Friday, December 11, 2009

NATRAH - A documentary done by students

Maria Hertogh riots

Hi everyone, My name is Maria Hertogh. I was born on March 24, 1937 to a Dutch Catholic family near Dutch East Indies( Now known as Indonesia). Adeline hunter and Adrianus Petrus Hertogh are my biological parents. I was a Catholic since young. I led a carefree life with my five other siblings until World War Two broke out. I went to stay with Aminah binte Mohammad as my father was captured by the Imperial Japanese Army during the war.

This controversial transfer of custody created in chaos, and chaos resulted in causalities. Little did I know that I was the cause for the racial riots that broke out in the 1950s.

The riots.

The riots started on 11 December 1950, in Singapore.

It consisted of outraged Muslims who resented the court decison to give the custody of Maria Hertogh.

The riots lasted till noon on 13 december, with 18 killed, 173 injured and many properties damaged - the worst incident of its kind ever witnessed in Singapore.
The Maria Hertogh riots had received widespread press coverage by The Straits Times, etc.

When I was 13,I had been raised as a Muslim under the care of Aminah binte Mohamed, whom I regarded as my mother.

Che Aminah renamed me as Nadra bte Maarof and was brought up as a Muslim.

Early life

Aminah, my foster mother, moved out of Jakarta to Bandung where her fluency in Japanese enabled her to work as an interpreter for the Japanese military police. In 1947, fearing that my Dutch background made her vulnerable during the Indonesia War of Independence, Aminah and I fled to Terengganu, Malaya. I grew up in Kemaman, Aminah's hometown, where Aminah was highly regarded. Studying at Chukai Malay Girls' School, Kemaman, Malaysia, I was also trained in Koran reading outside school hours by an ustazah.

Reunited after the war, my biological parents began seeking for me in the late 1940s. They lodged a request with Dutch officials to locate me. Arthur Locke, the Administrative Officer (East) was the first to alert authorities about my whereabouts when he spotted me at a school competition in Kemaman. A custody battle then ensued over me,drew much public attention and fuelled religious sensitivities.

Initially, my custody was given to Aminah. Within 4 days of the ruling, on 1 August 1950, I was married off to Mansoor Adabi, a 22-year old Kelantan teacher at Bukit Panjang Government School, heading a second year Normal Class.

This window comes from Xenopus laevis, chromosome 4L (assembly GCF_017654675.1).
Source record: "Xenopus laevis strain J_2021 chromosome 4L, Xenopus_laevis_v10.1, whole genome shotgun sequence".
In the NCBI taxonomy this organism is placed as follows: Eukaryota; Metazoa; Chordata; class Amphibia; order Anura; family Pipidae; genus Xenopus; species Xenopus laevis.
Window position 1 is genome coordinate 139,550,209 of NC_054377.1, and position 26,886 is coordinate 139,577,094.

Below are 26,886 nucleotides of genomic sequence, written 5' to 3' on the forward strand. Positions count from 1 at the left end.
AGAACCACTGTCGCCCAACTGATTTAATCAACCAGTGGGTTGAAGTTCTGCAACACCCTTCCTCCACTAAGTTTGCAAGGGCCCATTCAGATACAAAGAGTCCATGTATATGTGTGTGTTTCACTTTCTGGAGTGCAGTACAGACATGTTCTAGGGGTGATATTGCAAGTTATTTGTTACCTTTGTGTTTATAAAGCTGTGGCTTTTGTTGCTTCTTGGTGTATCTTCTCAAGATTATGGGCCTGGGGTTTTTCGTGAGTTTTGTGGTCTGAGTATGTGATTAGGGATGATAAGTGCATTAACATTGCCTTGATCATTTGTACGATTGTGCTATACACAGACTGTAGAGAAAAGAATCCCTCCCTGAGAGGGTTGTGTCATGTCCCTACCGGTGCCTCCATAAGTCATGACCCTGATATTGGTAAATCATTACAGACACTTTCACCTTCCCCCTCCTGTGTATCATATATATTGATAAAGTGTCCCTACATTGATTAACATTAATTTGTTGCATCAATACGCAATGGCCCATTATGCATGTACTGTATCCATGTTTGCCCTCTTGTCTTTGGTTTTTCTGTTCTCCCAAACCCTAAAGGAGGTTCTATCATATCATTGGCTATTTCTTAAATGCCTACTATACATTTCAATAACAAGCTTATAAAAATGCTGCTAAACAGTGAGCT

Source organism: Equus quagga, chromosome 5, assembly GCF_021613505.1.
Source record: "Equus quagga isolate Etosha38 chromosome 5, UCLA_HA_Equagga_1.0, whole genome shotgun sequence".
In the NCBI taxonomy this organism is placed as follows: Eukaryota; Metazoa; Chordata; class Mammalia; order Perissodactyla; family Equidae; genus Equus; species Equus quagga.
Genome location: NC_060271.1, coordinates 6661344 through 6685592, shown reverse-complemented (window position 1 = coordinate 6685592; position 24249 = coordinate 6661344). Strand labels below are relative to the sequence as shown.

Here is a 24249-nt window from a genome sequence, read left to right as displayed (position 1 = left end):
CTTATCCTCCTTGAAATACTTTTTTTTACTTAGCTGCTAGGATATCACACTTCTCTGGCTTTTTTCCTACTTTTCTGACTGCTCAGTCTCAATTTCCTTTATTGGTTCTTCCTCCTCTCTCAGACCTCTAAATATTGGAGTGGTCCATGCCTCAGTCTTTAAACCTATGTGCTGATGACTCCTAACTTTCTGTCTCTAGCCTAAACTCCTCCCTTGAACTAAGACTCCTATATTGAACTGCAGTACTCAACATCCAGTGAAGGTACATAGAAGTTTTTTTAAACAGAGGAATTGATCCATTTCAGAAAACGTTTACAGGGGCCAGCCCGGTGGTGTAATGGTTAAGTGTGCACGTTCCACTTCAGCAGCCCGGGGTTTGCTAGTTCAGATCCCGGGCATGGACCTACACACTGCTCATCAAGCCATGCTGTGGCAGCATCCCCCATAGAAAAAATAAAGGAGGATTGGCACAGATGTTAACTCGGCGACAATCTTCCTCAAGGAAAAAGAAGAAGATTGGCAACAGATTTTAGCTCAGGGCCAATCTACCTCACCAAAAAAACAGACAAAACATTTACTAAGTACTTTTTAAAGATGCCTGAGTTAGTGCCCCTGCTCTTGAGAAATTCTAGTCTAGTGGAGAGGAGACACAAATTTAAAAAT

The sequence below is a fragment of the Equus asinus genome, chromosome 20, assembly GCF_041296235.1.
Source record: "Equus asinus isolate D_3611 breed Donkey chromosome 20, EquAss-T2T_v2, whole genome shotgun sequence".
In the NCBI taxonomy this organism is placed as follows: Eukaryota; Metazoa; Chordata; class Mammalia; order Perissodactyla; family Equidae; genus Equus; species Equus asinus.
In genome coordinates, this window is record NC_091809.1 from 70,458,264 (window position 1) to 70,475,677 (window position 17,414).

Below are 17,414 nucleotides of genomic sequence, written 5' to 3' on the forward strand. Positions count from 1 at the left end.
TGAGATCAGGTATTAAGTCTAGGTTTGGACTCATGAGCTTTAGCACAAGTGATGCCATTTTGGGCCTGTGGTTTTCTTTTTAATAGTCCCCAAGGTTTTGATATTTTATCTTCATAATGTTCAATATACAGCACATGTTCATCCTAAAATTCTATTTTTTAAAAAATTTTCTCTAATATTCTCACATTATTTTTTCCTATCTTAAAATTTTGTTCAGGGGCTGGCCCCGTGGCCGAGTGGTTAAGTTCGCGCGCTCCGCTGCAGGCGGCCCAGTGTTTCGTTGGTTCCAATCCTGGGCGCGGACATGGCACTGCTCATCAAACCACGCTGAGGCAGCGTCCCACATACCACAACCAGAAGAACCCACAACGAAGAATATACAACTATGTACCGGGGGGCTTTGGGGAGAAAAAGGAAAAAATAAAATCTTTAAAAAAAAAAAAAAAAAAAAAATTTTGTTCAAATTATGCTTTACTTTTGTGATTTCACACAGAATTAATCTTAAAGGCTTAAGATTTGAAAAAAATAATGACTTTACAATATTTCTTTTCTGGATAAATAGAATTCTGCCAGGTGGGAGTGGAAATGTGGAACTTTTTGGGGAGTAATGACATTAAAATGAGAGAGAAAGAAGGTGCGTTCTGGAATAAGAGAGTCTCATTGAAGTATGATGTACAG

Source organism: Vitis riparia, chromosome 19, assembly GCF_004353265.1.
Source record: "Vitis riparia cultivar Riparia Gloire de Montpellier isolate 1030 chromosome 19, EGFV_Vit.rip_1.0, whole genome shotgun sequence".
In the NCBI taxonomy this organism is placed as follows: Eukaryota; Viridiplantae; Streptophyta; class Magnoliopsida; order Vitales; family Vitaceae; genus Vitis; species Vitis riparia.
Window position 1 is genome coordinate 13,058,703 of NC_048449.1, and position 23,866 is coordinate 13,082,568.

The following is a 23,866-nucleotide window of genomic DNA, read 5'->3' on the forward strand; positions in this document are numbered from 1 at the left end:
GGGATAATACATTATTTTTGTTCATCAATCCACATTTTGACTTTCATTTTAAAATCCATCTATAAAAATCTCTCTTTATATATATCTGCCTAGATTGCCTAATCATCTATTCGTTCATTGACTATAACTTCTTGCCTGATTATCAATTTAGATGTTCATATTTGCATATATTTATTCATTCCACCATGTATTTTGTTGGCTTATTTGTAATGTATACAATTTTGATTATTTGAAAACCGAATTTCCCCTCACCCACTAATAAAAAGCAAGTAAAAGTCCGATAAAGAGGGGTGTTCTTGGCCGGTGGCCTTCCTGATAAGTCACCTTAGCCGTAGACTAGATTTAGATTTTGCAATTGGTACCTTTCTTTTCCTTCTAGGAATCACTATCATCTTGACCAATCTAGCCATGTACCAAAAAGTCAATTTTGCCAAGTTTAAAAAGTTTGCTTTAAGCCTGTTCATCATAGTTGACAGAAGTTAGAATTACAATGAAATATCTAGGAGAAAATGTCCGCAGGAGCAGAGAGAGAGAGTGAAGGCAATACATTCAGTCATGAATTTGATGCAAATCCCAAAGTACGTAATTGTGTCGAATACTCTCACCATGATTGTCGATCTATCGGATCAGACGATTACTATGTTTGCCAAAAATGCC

The marriage of me, who was 13 year old then, was raised in court, at Adeline's appeal for custody over me.

On 2 December 1950, my custody was gained by Adeline who whisked her to Amsterdam.

On 11 December 1950, riots were sparked off over the custodial ruling, resulting in the death of at least 18 people.


In Adeline Hertogh's point of view.
I think that Adeline Hertogh has the right to claim Maria Hertogh back as she had clearly stated that she did not give up Maria Hertogh's custody. She had to leave Maria Hertogh under the care of Che Aminah due to some financial problems. Lastly, according to the Dutch law, a girl can only married after 16, therefore the Dutch did not recognize juvenile Maria Hertogh's marriage.

In Che Aminah's point of view.

I think that the court is being unfair to Che Aminah as the judge threw out the appeal within 5 minutes. This meant that the judge did not even bother to look into the situation of Che Aminah, being deprived of her foster daughter. As Singapore was still under the British rule, I think that the British did not wish to offend the Dutch who gave them three islands, in trade of Sumatra and the Dutch East Indies. I think that the British should still respect the Malay tradition even though they did not recognize their culture.

The riots highlighted the insensitive way the media handled religious and racial issues in Singapore. The British colonial authorities also failed to defuse an explosive situation when emotional reports appeared in the local press of the custody battle accompanied by sensational media photographs of a Muslim girl in a Catholic convent.

Although the rioters were mainly Malays, they included a large number of foreigners including Indians, Pakistani and Indonesian Muslims.

Adding to this, the mainly Malay Police Force appeared to sympathise with the Muslim rioters and displayed some measure of deliberate inaction and defection during the riots. Gurkha Police Riot Squad Department, constituting at least 149 men were withdrawn at critical conditions.

As a result of this historic event, the Government of Singapore, upon independence in 1965, instituted legislation against racial discrimination. It became an offence to incite racial and religious hatred in Singapore. The local media exercised greater discipline in the coverage of sensitive issues. National integration and nation-building took top priority in the formulation of government policies.

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